Marvin Blake followed Carole Mudie down the pathway of her home in Hawkesley, and wrenched away her handbag with such force that the 68-year-old fell to the ground.
A serial bag-snatcher who preyed on elderly women and caused the death of a Birmingham pensioner after mugging her on her doorstep has been jailed.
Marvin Blake pounced on 68-year-old retired care worker Carole Mudie just as she arrived home in Hawkmoor Gardens, Hawkesley, after winning at bingo, and snatched her purse with such force, she fell, breaking her hip on January 6.
The much-loved grandmother, who only had £30 in her purse, underwent surgery at the Queen Elizabeth Hospital, but died of complications 16 days later.
Blake, 37, of Wakeford Road, West Heath, had attacked three other ladies aged from 60 to 82, around ten days before mugging Mrs Mudie and was being hunted by police.
Blake, who admitted three counts of theft, robbery and manslaughter, was sentenced to 11 years in prison at Birmingham Crown Court today.
The court heard how Blake, who had a history of theft related offences stretching back to 1999, snatched a purse from 73-year-old Barbara Brown as she shopped in Northfield’s Grosvenor Shopping Centre on December 27, 2012.
A day later he pulled 60-year-old delivery driver Jennifer Richardson from her van and to the ground in Hawksley Square, as she swiped the Sat Nav.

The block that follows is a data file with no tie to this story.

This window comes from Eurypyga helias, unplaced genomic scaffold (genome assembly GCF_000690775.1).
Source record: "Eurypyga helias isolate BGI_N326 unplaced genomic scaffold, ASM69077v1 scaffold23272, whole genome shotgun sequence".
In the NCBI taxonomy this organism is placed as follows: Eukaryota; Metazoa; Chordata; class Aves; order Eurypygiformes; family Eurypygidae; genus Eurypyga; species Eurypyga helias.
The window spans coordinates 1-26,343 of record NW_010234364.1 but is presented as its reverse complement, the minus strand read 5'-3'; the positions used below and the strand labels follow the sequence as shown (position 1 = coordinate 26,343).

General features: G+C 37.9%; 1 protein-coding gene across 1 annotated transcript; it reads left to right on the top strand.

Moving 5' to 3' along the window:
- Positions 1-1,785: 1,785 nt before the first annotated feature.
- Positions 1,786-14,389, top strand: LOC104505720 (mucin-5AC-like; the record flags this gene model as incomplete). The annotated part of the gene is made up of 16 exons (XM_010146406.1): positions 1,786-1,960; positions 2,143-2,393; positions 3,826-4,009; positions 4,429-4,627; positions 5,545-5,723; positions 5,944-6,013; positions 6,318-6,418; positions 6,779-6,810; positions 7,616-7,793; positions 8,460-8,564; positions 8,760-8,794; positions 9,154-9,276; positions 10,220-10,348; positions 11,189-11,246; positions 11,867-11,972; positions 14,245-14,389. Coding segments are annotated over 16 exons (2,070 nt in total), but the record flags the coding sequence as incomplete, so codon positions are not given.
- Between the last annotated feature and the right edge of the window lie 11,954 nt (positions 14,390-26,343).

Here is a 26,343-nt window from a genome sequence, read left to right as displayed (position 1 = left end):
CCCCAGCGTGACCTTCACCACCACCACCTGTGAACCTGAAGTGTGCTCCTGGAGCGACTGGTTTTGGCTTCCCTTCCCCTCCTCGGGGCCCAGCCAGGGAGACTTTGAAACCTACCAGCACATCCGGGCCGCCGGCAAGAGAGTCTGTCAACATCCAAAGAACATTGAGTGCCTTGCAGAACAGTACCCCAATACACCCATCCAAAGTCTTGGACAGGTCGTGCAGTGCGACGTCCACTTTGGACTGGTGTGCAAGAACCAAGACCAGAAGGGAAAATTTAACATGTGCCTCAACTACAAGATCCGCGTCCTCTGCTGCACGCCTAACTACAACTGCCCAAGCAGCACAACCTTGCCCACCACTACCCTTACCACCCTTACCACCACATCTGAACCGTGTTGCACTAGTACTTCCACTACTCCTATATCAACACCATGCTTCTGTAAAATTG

On January 3, Blake stole a purse from 82-year-old Norma Wills as she queued in a Cotteridge newsagents.
Stephen Linehan, Blake’s barrister, offered as mitigation his client’s “courageous” decision to admit to robbery and manslaughter and said: “He is genuinely remorseful, penitent and recognises his actions have caused enormous suffering.”
Mrs Mudie’s daughter Carey Healey described her mother as “bubbly, happy and with a great sense of humour”.
“I am pleased (with the sentence) for the safety of others. It’s not going to bring my mum back, but other people will be safer.
“She was my best friend, we went everywhere together, we watched all the same television programmes.
“She idolised her grandchildren, and she had a fantastic sense of humour – she was great fun.”
Mrs Healey added: “She’d been out with friends – she’d go to bingo every Sunday and I usually got a text telling me how much she had won.
“And she had won that night, so it was all going in the pot for her next holiday.”
Sergeant Andy Bradley from West Midlands Police’s Force CID, said: “Blake would hang around places he was likely to encounter elderly ladies, retirement villages, post offices and community shops.
“He specifically targeted the most vulnerable members of society and would have continued to do so had we not tracked him down.”
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